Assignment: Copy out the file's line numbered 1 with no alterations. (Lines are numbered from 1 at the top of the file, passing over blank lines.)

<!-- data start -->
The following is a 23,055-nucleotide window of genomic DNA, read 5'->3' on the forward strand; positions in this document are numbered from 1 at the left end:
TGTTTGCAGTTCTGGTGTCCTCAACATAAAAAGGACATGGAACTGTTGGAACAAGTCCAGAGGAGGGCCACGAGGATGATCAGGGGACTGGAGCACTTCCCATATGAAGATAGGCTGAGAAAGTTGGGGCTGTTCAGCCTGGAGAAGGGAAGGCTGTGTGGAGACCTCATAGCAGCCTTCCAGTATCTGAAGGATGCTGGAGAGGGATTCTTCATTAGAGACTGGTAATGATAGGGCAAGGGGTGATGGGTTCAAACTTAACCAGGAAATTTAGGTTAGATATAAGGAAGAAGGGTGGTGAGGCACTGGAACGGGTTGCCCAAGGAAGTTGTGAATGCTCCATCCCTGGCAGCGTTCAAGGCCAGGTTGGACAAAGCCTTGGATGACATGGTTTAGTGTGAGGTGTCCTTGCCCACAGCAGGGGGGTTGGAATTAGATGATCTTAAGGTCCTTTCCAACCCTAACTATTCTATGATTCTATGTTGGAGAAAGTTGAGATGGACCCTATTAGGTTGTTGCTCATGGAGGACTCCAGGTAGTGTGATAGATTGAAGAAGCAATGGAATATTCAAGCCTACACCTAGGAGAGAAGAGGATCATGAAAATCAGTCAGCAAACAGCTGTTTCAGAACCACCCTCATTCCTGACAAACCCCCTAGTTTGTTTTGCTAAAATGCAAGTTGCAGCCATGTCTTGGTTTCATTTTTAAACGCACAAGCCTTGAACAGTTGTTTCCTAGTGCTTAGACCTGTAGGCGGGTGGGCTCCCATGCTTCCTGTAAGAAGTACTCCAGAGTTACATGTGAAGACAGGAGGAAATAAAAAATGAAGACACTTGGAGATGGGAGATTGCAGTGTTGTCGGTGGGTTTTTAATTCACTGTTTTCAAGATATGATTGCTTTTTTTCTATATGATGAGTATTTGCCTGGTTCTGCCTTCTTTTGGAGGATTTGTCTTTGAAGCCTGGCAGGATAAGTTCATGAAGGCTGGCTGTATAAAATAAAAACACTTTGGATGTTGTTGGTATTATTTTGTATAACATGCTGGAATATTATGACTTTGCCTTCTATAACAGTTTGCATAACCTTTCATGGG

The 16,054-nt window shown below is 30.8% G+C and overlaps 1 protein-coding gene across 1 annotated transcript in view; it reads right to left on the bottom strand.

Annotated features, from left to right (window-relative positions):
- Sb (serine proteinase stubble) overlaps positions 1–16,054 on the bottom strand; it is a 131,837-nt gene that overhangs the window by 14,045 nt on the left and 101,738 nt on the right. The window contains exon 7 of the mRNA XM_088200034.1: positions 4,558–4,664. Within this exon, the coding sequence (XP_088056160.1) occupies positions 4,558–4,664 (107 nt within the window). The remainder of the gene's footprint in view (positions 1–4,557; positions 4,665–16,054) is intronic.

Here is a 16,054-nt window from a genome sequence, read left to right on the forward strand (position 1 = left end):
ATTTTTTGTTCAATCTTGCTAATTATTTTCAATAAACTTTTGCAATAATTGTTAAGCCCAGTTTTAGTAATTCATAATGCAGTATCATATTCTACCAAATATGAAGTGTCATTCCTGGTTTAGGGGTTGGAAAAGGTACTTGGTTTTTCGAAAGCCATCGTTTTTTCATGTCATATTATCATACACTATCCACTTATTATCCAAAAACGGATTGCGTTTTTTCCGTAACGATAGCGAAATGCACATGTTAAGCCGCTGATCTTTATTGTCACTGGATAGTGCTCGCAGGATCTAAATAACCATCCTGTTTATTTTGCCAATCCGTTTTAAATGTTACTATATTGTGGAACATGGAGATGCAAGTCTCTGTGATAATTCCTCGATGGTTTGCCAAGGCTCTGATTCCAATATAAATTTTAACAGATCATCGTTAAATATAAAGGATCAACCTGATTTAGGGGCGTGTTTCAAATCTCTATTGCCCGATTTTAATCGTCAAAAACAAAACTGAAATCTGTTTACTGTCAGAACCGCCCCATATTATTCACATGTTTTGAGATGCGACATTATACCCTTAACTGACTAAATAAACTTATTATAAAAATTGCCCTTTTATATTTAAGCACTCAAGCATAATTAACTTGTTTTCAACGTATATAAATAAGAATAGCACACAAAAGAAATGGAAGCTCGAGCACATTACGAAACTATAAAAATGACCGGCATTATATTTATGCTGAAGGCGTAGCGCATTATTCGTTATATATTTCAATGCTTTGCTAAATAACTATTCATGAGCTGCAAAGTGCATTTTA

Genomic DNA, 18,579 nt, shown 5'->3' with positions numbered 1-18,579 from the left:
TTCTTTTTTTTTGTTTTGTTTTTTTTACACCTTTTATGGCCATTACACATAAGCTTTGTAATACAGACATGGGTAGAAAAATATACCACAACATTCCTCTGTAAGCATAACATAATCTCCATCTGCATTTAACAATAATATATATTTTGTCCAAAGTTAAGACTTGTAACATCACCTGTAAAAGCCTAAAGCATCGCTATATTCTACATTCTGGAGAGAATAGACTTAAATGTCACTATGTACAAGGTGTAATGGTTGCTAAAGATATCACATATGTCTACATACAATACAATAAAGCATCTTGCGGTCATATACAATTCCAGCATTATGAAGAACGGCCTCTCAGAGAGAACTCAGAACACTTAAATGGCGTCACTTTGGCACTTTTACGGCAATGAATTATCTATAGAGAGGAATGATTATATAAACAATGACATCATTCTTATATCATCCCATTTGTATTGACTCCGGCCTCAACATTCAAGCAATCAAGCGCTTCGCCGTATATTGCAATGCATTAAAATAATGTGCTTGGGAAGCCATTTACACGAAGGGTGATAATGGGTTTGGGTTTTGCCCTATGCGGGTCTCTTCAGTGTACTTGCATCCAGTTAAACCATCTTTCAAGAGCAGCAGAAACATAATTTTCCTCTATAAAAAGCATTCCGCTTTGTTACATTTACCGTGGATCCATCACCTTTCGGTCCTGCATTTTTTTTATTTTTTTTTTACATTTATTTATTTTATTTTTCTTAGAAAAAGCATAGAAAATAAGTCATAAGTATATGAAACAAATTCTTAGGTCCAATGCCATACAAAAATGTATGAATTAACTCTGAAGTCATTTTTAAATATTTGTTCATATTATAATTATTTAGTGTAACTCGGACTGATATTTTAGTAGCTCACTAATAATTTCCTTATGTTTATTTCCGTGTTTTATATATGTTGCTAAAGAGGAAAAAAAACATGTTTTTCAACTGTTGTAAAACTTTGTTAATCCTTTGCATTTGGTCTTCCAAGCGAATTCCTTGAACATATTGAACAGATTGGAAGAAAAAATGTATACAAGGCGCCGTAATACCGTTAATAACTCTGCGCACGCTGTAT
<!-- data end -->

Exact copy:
The following is a 23,055-nucleotide window of genomic DNA, read 5'->3' on the forward strand; positions in this document are numbered from 1 at the left end: